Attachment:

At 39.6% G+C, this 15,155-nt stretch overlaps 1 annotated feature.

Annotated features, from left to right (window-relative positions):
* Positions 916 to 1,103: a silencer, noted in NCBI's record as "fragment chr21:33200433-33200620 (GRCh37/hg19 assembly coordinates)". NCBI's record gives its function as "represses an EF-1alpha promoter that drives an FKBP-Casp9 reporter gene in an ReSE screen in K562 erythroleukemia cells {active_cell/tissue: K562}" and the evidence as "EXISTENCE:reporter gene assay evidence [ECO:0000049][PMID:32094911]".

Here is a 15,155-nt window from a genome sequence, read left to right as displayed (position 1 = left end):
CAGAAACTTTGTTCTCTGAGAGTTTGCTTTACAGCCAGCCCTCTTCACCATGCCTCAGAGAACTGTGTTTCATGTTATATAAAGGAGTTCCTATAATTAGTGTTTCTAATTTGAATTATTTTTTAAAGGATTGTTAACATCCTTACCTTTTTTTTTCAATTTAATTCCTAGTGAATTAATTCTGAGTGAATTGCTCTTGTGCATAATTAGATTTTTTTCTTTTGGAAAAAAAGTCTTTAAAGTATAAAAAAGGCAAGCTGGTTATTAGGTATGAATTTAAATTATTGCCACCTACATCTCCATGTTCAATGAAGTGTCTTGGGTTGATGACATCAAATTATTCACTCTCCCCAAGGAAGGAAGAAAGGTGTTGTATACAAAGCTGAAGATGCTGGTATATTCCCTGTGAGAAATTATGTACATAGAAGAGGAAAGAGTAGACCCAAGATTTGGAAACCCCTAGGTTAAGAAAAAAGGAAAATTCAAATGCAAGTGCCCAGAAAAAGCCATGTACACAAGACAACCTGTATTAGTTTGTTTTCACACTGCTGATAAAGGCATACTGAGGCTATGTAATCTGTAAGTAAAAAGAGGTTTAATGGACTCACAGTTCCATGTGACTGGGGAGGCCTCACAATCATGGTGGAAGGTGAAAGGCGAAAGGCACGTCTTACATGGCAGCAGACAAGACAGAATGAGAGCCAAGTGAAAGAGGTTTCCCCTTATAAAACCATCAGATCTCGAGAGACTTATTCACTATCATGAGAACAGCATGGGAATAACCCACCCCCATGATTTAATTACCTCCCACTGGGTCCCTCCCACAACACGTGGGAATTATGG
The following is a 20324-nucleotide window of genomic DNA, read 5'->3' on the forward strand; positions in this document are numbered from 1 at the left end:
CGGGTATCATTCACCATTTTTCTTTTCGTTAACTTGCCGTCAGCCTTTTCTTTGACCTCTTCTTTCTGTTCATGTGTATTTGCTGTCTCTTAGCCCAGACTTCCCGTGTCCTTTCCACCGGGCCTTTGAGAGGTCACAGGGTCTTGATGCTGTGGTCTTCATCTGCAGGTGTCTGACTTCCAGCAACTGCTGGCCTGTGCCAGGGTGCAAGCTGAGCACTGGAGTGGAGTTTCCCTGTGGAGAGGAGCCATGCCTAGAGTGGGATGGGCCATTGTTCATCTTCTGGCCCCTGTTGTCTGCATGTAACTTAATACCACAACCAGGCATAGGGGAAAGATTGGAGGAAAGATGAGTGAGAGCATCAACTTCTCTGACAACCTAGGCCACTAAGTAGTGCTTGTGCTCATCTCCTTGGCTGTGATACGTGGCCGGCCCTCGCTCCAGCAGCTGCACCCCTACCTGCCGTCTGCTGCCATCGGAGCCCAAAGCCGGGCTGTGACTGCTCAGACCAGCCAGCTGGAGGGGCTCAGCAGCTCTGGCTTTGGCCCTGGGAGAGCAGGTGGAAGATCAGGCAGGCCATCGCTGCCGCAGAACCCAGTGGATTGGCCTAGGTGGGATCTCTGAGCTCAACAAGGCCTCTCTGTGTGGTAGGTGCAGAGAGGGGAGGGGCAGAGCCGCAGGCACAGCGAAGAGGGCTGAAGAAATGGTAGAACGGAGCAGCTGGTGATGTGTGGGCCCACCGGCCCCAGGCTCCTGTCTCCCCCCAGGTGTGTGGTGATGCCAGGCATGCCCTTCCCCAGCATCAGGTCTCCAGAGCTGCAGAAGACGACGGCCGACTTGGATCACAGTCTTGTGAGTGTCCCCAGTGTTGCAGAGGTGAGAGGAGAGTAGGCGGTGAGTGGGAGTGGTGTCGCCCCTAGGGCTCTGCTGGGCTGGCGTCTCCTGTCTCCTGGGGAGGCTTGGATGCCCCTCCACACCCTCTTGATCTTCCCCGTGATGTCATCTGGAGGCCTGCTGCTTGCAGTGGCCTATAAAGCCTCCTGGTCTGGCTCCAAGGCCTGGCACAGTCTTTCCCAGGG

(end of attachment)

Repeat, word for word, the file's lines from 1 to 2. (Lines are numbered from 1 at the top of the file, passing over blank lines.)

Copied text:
At 39.6% G+C, this 15,155-nt stretch overlaps 1 annotated feature.

Annotated features, from left to right (window-relative positions):